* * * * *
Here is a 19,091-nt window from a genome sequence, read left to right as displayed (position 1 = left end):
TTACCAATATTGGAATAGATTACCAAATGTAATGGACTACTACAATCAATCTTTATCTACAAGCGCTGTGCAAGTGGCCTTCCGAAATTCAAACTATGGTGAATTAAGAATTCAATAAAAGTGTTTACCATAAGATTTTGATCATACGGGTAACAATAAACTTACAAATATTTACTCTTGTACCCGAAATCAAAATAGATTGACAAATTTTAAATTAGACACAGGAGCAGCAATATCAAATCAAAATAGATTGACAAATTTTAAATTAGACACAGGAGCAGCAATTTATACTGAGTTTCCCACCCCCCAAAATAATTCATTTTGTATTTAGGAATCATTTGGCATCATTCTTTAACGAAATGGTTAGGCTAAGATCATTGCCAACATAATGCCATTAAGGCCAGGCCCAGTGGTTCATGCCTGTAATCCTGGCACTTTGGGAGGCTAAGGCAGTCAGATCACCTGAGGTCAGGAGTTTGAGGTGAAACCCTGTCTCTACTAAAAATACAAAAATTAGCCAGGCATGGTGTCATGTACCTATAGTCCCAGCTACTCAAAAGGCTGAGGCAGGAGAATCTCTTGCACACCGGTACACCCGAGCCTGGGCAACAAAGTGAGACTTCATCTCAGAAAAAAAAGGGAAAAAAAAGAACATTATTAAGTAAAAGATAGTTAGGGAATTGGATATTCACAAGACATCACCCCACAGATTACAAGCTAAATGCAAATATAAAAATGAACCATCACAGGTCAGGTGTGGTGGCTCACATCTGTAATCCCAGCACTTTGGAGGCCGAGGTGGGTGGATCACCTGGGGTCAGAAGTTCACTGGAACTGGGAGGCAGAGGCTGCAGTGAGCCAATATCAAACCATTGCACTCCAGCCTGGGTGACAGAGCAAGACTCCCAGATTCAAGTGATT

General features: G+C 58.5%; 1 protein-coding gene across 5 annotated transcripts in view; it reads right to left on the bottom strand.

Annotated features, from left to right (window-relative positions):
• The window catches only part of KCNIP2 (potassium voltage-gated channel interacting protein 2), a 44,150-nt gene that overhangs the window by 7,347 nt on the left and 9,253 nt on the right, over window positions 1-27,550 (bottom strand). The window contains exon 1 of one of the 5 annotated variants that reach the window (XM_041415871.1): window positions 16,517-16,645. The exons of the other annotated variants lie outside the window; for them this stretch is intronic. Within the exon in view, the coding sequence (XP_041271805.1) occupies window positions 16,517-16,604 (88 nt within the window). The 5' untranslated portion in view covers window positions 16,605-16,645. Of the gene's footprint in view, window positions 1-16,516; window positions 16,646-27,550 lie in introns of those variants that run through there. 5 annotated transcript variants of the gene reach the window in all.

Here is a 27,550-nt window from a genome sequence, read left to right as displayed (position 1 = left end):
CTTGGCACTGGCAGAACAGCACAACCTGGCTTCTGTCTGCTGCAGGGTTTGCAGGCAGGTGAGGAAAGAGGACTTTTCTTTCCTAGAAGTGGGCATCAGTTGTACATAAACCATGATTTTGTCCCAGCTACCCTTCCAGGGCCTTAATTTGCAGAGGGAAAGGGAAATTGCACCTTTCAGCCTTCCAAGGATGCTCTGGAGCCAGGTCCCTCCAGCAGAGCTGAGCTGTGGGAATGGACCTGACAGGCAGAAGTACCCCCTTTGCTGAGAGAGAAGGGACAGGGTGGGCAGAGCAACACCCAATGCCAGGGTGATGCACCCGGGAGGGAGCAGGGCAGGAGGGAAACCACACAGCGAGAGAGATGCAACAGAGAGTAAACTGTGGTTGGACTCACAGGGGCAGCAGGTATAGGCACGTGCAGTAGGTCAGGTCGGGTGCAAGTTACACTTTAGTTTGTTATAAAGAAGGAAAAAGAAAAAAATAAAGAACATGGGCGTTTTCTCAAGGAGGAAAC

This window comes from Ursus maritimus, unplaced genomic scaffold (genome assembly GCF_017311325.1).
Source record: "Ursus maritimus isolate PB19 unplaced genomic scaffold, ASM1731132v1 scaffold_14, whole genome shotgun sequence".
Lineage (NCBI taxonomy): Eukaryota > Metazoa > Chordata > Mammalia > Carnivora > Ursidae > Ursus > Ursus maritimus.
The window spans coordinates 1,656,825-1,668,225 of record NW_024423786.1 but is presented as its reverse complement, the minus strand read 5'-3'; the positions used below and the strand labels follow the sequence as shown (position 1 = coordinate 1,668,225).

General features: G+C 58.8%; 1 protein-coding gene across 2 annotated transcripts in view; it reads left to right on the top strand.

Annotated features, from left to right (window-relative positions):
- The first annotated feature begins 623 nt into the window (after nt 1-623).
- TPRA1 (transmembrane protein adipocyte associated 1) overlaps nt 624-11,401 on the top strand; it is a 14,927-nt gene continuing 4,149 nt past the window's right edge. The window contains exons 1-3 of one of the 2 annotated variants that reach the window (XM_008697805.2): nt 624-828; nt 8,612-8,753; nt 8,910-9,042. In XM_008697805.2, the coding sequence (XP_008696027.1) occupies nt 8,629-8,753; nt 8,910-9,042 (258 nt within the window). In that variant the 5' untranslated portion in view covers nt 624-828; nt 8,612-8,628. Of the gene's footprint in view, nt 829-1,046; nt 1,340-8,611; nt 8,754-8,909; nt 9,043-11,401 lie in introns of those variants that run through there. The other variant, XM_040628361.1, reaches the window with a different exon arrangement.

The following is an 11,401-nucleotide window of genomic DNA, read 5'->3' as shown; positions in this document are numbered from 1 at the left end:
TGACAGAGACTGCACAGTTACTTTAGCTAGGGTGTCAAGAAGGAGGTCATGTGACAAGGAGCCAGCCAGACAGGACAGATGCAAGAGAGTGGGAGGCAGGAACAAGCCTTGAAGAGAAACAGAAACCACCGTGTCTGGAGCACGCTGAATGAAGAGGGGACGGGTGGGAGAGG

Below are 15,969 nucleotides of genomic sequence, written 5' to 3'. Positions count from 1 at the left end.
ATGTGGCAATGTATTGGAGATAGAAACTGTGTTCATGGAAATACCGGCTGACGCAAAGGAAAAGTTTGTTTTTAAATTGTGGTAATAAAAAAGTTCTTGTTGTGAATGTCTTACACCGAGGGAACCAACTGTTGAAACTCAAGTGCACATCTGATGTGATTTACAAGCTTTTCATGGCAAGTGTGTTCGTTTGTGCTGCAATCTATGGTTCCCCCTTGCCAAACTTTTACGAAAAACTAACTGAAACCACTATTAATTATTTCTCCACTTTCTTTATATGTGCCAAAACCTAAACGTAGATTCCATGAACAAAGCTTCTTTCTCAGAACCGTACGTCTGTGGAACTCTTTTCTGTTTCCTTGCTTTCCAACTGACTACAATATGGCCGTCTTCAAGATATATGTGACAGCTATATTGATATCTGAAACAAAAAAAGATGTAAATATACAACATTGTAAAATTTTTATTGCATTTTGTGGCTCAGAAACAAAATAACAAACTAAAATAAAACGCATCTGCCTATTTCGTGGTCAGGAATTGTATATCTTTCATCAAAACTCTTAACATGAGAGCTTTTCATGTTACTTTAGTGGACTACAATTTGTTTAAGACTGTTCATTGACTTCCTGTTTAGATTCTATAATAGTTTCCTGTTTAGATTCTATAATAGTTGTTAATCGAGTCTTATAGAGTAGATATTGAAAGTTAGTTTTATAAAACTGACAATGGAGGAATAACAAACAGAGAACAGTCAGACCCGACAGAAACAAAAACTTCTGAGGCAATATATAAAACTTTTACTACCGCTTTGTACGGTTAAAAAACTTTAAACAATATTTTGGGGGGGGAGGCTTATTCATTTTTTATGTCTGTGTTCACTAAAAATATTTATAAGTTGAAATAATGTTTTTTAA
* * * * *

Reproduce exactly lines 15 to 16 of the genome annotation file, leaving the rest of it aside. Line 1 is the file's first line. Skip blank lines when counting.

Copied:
- TPRA1 (transmembrane protein adipocyte associated 1) overlaps nt 624-11,401 on the top strand; it is a 14,927-nt gene continuing 4,149 nt past the window's right edge. The window contains exons 1-3 of one of the 2 annotated variants that reach the window (XM_008697805.2): nt 624-828; nt 8,612-8,753; nt 8,910-9,042. In XM_008697805.2, the coding sequence (XP_008696027.1) occupies nt 8,629-8,753; nt 8,910-9,042 (258 nt within the window). In that variant the 5' untranslated portion in view covers nt 624-828; nt 8,612-8,628. Of the gene's footprint in view, nt 829-1,046; nt 1,340-8,611; nt 8,754-8,909; nt 9,043-11,401 lie in introns of those variants that run through there. The other variant, XM_040628361.1, reaches the window with a different exon arrangement.

The following is an 11,401-nucleotide window of genomic DNA, read 5'->3' as shown; positions in this document are numbered from 1 at the left end: